Chicago Chooses Nonpolluting Fuel Cell Buses for Citys
Air Quality Grants, Stock Options Provide Financial Incentives
by Jacquelyn Cochran
Bokow, Manager of Publications, National Hydrogen Association
The Chicago (Illinois, U.S.A.) Transit Authority
announced in September that it had added the first of three zero-emission
fuel cell-powered buses to its service fleet. A partnership between the
CTA and Ballard Power Systems, maker of the fuel cell engine which powers
the vehicles, will test the buses on actual public transit routes for two
Once bus operators have been trained to operate
and maintain them, the fuel cell buses will be placed into revenue service
later this year. The three routes where the buses will run were chosen because
they all operate out of the same garage where the fueling station will be
located and because they travel through the downtown area where the highest
concentration of pollutants are created.
Grants, Stock Options Provide Funding
CTAs fuel cell buses were paid for with
capital investment funds that were specifically earmarked for environmental
air quality improvement projects. Congestion Mitigation and Air Quality
grants from the Federal Transit Administration (80%) and monies from the
Regional Transportation Authority (20%) provided a total of US$6.7 million
toward the project.
Under its agreement with Ballard, the CTA received
warrants to purchase up to 200,000 shares of Ballard Power Systems stock
at the market price in effect at the time CTAs contract with Ballard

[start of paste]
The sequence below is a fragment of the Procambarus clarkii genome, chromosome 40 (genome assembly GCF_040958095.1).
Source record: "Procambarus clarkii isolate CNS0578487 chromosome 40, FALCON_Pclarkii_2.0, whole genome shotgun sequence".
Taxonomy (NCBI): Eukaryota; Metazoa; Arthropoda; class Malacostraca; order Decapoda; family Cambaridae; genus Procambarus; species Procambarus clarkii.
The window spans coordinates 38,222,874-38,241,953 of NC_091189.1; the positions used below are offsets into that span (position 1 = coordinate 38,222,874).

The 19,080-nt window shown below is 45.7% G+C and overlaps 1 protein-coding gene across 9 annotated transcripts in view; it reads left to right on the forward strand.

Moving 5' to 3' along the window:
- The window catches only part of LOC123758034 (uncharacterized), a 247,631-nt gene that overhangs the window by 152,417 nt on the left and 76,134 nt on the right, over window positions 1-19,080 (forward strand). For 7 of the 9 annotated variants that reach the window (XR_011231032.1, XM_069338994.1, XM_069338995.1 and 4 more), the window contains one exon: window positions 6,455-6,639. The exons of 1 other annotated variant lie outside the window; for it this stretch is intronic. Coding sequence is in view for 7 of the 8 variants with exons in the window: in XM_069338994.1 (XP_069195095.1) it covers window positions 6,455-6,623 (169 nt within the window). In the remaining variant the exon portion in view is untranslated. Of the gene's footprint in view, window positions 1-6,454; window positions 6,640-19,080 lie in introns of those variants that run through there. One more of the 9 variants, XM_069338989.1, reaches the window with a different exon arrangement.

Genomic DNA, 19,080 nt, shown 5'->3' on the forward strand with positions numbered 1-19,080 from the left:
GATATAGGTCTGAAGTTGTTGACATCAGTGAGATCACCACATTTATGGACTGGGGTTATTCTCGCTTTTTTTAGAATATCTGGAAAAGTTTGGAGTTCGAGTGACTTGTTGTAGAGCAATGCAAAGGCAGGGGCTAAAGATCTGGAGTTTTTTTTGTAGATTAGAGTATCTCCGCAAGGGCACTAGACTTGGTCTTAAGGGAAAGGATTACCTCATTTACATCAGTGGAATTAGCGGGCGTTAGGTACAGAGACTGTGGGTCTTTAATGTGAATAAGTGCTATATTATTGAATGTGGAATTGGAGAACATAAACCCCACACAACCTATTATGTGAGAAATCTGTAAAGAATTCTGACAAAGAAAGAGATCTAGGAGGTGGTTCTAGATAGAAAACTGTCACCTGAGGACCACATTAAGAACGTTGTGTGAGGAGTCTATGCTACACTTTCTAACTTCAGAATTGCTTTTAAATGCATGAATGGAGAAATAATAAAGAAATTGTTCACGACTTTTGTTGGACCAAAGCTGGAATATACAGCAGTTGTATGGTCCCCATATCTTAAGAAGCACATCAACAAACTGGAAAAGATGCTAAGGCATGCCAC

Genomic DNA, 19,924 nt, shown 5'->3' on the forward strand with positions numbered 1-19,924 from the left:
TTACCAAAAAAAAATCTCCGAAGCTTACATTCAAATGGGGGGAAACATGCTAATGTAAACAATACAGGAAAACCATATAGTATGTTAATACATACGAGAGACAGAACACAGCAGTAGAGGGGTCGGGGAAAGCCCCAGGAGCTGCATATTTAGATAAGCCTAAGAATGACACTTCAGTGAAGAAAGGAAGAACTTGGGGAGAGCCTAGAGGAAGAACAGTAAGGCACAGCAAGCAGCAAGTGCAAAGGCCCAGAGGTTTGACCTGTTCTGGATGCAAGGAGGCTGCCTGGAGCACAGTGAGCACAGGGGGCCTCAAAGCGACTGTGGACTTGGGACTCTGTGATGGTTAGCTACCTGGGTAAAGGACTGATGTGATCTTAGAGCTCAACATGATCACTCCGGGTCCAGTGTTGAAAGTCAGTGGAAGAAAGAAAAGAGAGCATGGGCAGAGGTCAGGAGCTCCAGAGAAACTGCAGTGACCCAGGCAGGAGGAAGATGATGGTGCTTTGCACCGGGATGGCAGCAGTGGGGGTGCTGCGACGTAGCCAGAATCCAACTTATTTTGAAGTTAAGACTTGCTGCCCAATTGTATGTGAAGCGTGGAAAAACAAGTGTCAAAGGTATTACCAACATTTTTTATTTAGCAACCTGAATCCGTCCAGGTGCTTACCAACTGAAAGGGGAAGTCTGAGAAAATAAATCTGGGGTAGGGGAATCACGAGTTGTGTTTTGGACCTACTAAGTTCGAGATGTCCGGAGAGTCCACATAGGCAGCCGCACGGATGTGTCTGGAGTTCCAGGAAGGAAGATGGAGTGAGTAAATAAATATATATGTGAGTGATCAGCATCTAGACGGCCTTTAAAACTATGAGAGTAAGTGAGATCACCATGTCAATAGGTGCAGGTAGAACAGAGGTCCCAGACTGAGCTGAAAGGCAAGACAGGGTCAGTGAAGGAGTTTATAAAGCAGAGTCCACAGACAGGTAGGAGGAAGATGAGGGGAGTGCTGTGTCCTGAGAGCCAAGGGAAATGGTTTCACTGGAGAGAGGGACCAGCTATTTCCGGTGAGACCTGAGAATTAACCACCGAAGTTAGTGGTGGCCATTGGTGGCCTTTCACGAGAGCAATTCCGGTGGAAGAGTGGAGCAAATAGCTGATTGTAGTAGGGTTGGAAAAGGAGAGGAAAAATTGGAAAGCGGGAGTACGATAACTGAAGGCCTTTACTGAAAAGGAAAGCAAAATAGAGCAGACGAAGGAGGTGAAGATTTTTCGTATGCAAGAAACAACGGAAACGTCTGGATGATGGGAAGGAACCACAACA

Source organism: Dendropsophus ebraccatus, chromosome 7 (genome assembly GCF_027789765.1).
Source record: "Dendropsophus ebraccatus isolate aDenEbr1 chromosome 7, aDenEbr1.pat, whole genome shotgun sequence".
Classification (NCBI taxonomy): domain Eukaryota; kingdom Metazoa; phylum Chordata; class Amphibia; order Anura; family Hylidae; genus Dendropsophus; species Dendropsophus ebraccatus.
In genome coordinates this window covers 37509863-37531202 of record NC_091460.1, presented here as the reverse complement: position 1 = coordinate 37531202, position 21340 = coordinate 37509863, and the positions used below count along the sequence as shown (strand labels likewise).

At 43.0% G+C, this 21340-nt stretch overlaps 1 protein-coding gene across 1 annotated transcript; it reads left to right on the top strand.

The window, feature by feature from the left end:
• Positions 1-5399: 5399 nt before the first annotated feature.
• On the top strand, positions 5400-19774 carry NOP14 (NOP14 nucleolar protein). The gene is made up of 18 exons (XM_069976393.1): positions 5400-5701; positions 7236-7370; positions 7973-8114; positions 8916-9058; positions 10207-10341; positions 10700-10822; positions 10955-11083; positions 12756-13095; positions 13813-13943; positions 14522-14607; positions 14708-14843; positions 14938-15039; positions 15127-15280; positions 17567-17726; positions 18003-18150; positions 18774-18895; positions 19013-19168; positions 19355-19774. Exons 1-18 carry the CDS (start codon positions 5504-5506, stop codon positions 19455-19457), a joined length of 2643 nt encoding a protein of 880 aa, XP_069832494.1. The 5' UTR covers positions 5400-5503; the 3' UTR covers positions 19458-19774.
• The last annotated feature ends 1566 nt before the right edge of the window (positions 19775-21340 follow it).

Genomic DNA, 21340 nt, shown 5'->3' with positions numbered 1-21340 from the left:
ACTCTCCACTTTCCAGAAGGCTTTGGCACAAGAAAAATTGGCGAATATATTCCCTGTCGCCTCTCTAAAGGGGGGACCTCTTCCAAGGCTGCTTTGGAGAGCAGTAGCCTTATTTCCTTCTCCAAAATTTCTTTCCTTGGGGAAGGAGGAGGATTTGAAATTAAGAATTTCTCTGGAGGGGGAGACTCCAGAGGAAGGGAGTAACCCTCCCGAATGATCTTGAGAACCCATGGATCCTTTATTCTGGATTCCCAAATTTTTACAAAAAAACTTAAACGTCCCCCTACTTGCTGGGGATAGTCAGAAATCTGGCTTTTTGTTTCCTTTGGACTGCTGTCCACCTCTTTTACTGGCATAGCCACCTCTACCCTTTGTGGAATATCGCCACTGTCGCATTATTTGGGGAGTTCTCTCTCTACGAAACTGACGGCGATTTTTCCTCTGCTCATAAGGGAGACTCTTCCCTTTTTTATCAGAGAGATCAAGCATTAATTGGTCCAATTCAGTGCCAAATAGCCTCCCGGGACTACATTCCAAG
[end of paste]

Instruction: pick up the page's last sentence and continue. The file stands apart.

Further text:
was signed. Within five years, the CTA can sell the stock on the open market
and retain any profit to reinvest into the system. Once Ballards fuel
cell buses go into commercial production, sometime in the year 2001, the
CTA will receive a US$1,000 fee from Ballard for every fuel cell bus sold
(thats to anyone, not just the CTA), to a maximum of US$4 million.
The cost of the three Ballard fuel cell buses
was US$1.4 million each. Spare parts, maintenance, training, and engineering
are expected to cost US$1.6 million. Construction of the fueling station
and the hydrogen fuel cost US$900,000. An additional US$2.9 million was
provided by the FTA and the RTA to modify an existing CTA bus garage that
will house the new buses and to pay for additional site work, labor costs
by field forces, and additional monitoring systems. In total, US$9.6 million
was allocated for this project.
A newly built hydrogen fueling station at CTAs
Chicago Avenue Garage houses the storage tank and refueling equipment for
the fuel cell buses. Air Products & Chemicals, Inc., built and maintains
the fueling facility, is supplying the hydrogen (derived from natural gas),
and is training CTA staff in safety and refueling procedures.
©1997. All Rights Reserved. A Publication of
the National Hydrogen Association.
This material may not be reproduced in any form without permission.
Home Page Return to NHA News Index